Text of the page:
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Counter Proliferation Investigation Unit
10/06/2016

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Brooklyn resident, 2 Russian nationals arrested in connection with scheme to illegally export controlled technology to Russia

NEW YORK — A Brooklyn man who holds dual citizenship in both the United States and Belarus was arrested Thursday on federal charges for the illegal export of controlled technology from the United States. Two Russian nationals were also arrested in Denver, on charges of conspiring in the scheme. The arrests stem from a joint investigation by U.S. Immigration and Customs Enforcement’s (ICE) Homeland Security Investigation (HSI) in New York, the FBI the Department of Commerce (DOC) and other federal agencies.

Alexey Barysheff, 36, along with his cohorts Dmitrii Aleksandrovich Karpenko, 33, and Alexey Krutilin, 27, is charged with acquiring sophisticated military and satellite technology on behalf of Russian end-users. Simultaneous to the arrests, federal agents executed search warrants at two Brooklyn locations that were allegedly used as front companies in the illegal scheme. 

“Had law enforcement not interceded, the alleged perpetrators would have exported materials that are known to be used in a wide range of military devices,” said Angel M. Melendez, special agent in charge for HSI New York. “HSI will continue to partner with other law enforcement agencies while focusing its efforts on national security and stopping the illegal flow of sensitive technology.”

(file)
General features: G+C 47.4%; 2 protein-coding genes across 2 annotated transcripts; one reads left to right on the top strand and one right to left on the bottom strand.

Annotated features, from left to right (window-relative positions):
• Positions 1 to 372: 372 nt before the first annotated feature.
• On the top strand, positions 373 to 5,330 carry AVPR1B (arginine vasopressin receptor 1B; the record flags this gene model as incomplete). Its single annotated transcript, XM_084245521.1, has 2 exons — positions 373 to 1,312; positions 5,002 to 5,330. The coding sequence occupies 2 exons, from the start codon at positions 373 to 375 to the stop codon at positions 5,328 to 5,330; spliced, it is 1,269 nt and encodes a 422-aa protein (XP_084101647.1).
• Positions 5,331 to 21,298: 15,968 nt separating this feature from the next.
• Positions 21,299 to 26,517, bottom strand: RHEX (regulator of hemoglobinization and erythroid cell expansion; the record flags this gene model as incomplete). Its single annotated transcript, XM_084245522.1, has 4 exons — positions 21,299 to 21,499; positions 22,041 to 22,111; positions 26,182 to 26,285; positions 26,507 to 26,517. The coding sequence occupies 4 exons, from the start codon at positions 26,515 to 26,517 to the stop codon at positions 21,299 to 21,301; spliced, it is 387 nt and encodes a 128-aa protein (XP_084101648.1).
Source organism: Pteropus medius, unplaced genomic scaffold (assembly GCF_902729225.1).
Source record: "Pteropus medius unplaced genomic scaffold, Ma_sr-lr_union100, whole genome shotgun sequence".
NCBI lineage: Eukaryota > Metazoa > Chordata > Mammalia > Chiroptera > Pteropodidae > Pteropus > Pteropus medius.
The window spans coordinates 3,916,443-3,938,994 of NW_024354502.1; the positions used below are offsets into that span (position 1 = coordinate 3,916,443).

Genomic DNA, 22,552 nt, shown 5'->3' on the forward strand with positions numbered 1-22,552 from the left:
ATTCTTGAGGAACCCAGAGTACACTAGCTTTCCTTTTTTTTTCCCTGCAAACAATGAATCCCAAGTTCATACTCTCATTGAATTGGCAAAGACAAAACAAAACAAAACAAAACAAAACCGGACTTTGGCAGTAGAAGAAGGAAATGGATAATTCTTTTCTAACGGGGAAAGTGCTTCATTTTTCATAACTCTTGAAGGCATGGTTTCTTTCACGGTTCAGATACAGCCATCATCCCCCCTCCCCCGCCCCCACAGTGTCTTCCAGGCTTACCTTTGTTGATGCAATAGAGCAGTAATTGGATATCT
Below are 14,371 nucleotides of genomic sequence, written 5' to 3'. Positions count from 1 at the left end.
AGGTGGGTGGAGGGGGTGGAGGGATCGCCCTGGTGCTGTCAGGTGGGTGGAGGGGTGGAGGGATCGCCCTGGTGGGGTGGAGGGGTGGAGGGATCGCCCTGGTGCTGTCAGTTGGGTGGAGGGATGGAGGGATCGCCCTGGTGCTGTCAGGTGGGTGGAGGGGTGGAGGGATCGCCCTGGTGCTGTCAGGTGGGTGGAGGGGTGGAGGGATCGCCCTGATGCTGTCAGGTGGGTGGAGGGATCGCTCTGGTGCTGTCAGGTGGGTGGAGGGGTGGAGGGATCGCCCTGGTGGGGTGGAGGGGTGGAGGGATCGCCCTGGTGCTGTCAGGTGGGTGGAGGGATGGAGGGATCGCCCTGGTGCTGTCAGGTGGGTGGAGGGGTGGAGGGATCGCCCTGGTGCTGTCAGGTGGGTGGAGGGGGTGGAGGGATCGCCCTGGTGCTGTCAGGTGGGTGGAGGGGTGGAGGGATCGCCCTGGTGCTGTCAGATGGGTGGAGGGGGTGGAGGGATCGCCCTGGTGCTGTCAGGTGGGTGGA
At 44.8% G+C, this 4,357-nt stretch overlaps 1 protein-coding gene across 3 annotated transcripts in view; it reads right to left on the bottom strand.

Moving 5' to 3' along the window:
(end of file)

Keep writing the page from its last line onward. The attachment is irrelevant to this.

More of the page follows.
“U.S. export laws exist to prevent potentially dangerous technology from falling into the wrong hands,” said Robert L. Capers, the U.S. attorney for the Eastern District of New York. “Those who seek to evade the scrutiny of the regulatory and law enforcement agencies by operating in the shadows present a danger to our national security and our allies abroad.  We will continue to use all of our available national security options to hold such individuals and corporations accountable.”

As stated in the complaint, Barysheff, Karpenko and Krutilin were allegedly involved in a conspiracy to obtain technologically cutting-edge microelectronics from manufacturers and suppliers located within the U.S. and export those high-tech products to Russia. This was done while evading the government licensing system and restrictions set up by the DOC for items that have been determined could make a significant contribution to the military potential and weapons proliferation of other nations and that could be detrimental to the foreign policy and national security of the United States. The microelectronics shipped to Russia included digital-to-analog converters and integrated circuits, which are frequently used in a wide range of military systems including radar and surveillance systems, missile guidance systems, and satellites. These electronic devices required a license from the DOC to be exported to Russia and have been restricted for anti-terrorism and national security reasons. 

As further detailed in the complaints, Barysheff registered the Brooklyn, New York-based companies BKLN Spectra, Inc. (Spectra) and UIP Techno Corp. (UIP Techno) in 2015. Since that time, the alleged perpetrators have used those entities as U.S.-based front companies to purchase, attempt to purchase, and illegally export controlled technology. The scheme was to convince U.S.-based manufacturers and suppliers to sell them high-tech, export-controlled microelectronics by purporting to be employees and representatives of Spectra and UIP Techno. The alleged culprits then provided false end-user information when purchasing the items, concealed the fact that they were exporters, and falsely classified the goods they exported on documents submitted to the DOC.

The case is being prosecuted by EDNY’s National Security and Cybercrime Section with assistance from the National Security Division’s Counterintelligence and Export Control Section. The charges contained in the complaints are allegations, and the defendants are presumed innocent unless and until proven guilty. If convicted of the charges, the defendants face up to 25 years in prison and a $1 million fine. 

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Last Reviewed/Updated: 03/14/2017